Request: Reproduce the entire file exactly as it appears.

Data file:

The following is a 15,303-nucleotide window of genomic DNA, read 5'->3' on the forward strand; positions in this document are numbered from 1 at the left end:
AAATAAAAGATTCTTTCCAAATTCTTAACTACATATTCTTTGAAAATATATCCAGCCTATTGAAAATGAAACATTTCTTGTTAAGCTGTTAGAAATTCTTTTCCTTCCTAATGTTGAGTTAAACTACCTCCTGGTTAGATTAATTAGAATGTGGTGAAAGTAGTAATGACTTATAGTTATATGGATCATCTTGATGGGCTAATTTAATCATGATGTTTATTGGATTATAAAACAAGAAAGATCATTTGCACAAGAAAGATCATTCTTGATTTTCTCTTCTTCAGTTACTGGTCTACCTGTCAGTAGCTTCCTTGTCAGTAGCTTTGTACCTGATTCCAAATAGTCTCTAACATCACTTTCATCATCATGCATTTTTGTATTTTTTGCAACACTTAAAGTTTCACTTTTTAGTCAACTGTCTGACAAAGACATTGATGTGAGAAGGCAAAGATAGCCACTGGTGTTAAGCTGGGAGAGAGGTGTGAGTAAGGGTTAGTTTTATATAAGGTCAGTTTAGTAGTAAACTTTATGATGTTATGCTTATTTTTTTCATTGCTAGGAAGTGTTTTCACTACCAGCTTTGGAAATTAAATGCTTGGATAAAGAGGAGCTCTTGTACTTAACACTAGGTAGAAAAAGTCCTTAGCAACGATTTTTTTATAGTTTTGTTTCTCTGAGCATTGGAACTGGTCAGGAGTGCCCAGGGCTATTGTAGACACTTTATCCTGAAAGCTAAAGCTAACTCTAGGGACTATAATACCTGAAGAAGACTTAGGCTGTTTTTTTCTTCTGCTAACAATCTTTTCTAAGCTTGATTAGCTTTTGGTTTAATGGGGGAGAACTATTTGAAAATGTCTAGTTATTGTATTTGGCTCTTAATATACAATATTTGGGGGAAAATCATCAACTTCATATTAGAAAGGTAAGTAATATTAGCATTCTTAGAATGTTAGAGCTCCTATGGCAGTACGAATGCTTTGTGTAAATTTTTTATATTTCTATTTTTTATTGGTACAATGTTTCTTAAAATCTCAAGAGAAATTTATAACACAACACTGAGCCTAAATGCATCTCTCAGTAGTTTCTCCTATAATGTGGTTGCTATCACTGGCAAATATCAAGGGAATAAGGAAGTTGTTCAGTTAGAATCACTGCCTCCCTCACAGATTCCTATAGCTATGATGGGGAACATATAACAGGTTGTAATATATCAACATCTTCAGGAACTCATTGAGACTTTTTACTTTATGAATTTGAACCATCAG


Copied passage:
The following is a 15,303-nucleotide window of genomic DNA, read 5'->3' on the forward strand; positions in this document are numbered from 1 at the left end:
AAATAAAAGATTCTTTCCAAATTCTTAACTACATATTCTTTGAAAATATATCCAGCCTATTGAAAATGAAACATTTCTTGTTAAGCTGTTAGAAATTCTTTTCCTTCCTAATGTTGAGTTAAACTACCTCCTGGTTAGATTAATTAGAATGTGGTGAAAGTAGTAATGACTTATAGTTATATGGATCATCTTGATGGGCTAATTTAATCATGATGTTTATTGGATTATAAAACAAGAAAGATCATTTGCACAAGAAAGATCATTCTTGATTTTCTCTTCTTCAGTTACTGGTCTACCTGTCAGTAGCTTCCTTGTCAGTAGCTTTGTACCTGATTCCAAATAGTCTCTAACATCACTTTCATCATCATGCATTTTTGTATTTTTTGCAACACTTAAAGTTTCACTTTTTAGTCAACTGTCTGACAAAGACATTGATGTGAGAAGGCAAAGATAGCCACTGGTGTTAAGCTGGGAGAGAGGTGTGAGTAAGGGTTAGTTTTATATAAGGTCAGTTTAGTAGTAAACTTTATGATGTTATGCTTATTTTTTTCATTGCTAGGAAGTGTTTTCACTACCAGCTTTGGAAATTAAATGCTTGGATAAAGAGGAGCTCTTGTACTTAACACTAGGTAGAAAAAGTCCTTAGCAACGATTTTTTTATAGTTTTGTTTCTCTGAGCATTGGAACTGGTCAGGAGTGCCCAGGGCTATTGTAGACACTTTATCCTGAAAGCTAAAGCTAACTCTAGGGACTATAATACCTGAAGAAGACTTAGGCTGTTTTTTTCTTCTGCTAACAATCTTTTCTAAGCTTGATTAGCTTTTGGTTTAATGGGGGAGAACTATTTGAAAATGTCTAGTTATTGTATTTGGCTCTTAATATACAATATTTGGGGGAAAATCATCAACTTCATATTAGAAAGGTAAGTAATATTAGCATTCTTAGAATGTTAGAGCTCCTATGGCAGTACGAATGCTTTGTGTAAATTTTTTATATTTCTATTTTTTATTGGTACAATGTTTCTTAAAATCTCAAGAGAAATTTATAACACAACACTGAGCCTAAATGCATCTCTCAGTAGTTTCTCCTATAATGTGGTTGCTATCACTGGCAAATATCAAGGGAATAAGGAAGTTGTTCAGTTAGAATCACTGCCTCCCTCACAGATTCCTATAGCTATGATGGGGAACATATAACAGGTTGTAATATATCAACATCTTCAGGAACTCATTGAGACTTTTTACTTTATGAATTTGAACCATCAG